In light of the recent ruling that there’s no expectation of privacy in information transmitted over a wireless router, many people may be wondering how other online information is treated under the law. Techdirt recently posted a link to a useful Pro Publica guide to digital data and accessibility by law enforcement.*
This guide discusses popular digital data types, such as phone records, cell phone location information, IP addresses, emails and text messages. Obtaining IP address information has been a key aspect in many of the recent BitTorrent lawsuits.
As the guide explains, many of these types of information can be collected by law enforcement with only a subpoena, rather than a warrant. The standard for granting a subpoena is lower than that required to get a warrant, thus making the information easier for law enforcement to access. To obtain a warrant, the police must show that they have probable cause to search or seize evidence. A hunch that evidence may be found is not enough—the police have to establish that evidence of a crime will probably be found. By contrast, a subpoena requires only a reasonable probability that the materials sought will produce information that is relevant to the general investigation.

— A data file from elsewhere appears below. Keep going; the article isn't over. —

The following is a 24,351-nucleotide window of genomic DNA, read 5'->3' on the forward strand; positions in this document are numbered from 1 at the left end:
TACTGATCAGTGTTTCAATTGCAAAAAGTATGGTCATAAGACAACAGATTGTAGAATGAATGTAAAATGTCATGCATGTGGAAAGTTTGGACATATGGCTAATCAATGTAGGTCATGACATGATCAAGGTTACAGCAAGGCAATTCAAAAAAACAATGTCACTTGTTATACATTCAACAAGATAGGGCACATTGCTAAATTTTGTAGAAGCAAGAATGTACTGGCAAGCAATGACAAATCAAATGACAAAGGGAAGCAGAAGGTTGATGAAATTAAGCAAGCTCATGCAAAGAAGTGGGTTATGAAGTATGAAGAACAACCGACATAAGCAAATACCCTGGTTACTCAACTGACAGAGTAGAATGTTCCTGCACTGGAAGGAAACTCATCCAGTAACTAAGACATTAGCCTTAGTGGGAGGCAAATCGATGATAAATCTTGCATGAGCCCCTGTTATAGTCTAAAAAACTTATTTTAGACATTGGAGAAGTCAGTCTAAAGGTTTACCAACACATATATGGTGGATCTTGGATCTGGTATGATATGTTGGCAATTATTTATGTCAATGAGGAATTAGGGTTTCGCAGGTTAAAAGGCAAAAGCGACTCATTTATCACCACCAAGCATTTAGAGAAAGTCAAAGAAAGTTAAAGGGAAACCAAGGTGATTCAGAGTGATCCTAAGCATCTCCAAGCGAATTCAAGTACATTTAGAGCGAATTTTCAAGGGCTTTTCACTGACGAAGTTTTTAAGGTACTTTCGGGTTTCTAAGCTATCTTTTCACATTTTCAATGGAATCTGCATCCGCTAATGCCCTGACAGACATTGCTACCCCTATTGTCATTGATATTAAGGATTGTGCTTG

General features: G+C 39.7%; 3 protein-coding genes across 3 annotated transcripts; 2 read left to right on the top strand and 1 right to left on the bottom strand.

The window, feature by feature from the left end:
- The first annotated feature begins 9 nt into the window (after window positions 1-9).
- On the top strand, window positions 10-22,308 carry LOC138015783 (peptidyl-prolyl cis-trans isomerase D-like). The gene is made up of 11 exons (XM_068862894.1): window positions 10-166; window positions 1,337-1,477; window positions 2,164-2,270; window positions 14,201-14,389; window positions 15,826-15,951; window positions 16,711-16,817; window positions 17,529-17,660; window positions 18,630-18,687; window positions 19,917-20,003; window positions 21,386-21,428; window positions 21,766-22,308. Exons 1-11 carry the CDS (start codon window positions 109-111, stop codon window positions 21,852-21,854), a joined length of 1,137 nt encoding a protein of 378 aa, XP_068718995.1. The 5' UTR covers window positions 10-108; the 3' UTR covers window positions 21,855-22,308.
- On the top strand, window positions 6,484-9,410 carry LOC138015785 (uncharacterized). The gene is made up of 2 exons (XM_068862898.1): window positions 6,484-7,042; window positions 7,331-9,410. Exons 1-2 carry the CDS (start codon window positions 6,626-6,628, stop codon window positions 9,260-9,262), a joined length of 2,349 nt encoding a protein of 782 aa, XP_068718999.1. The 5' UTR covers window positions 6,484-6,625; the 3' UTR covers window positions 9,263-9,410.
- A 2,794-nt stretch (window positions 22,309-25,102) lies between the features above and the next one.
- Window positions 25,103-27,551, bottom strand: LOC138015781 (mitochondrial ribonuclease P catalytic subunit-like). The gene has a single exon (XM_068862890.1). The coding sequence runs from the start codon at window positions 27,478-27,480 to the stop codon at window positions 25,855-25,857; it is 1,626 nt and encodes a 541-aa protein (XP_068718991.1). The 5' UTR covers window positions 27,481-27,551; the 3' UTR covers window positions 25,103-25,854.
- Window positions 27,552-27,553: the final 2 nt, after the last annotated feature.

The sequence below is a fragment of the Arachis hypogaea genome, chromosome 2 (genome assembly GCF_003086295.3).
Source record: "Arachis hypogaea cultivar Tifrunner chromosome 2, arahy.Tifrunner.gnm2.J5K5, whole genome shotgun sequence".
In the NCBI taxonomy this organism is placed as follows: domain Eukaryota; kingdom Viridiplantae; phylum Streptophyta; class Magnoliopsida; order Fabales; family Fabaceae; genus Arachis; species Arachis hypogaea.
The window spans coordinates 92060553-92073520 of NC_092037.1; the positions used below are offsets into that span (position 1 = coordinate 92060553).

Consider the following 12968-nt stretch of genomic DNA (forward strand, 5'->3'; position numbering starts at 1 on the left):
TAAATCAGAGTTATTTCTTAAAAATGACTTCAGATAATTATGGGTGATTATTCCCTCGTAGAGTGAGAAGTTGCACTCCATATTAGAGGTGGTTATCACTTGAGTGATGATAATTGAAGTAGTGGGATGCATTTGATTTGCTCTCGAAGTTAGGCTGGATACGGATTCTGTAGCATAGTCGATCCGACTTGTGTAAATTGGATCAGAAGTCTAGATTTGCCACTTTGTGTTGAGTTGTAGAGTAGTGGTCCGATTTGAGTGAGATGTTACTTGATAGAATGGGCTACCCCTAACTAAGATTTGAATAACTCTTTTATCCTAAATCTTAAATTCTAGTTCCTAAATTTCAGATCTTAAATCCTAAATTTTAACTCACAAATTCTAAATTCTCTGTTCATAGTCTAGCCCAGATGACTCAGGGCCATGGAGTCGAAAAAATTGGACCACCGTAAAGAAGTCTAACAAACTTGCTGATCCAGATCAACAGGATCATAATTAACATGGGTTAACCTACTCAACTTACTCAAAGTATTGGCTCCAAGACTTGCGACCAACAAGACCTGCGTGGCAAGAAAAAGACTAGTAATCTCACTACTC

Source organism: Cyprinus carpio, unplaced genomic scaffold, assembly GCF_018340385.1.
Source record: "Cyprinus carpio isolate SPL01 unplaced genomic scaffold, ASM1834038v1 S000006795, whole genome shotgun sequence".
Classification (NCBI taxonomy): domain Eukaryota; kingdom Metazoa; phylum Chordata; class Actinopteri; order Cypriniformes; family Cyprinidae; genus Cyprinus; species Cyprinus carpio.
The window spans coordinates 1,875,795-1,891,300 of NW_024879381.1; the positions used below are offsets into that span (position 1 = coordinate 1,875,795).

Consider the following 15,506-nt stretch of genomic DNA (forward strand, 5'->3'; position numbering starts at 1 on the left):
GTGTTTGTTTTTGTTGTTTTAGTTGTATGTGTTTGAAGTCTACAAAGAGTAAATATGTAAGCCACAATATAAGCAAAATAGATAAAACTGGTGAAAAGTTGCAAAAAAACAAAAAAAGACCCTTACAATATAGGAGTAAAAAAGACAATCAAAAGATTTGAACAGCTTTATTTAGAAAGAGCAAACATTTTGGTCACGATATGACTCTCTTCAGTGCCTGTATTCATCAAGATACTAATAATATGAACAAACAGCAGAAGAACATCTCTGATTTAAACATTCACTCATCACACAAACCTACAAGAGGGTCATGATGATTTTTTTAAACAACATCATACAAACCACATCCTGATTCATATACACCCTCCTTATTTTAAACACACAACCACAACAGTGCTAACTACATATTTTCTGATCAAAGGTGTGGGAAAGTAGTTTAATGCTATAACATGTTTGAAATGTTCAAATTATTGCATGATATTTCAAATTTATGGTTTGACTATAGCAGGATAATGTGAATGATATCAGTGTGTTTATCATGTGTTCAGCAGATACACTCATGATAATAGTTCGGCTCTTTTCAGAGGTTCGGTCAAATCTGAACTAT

A subpoena is a legal document that generally requires the recipient to turn over the information specified at a future date, which is also specified in the document. The recipient may be directed to provide information about himself or about third persons, such as when ISPs receive subpoenas directing them to turn over subscriber information. If you receive a subpoena from your ISP, it is a good idea to contact an attorney to discuss your options.
*We provide these links for general informational purposes only. We make no claims about whether the guide’s contents are legally correct, or suitable for your particular circumstances. Neither the guide linked to nor the contents of this blog are legal advice. You should obtain legal advice from a licensed attorney regarding your own unique circumstances.
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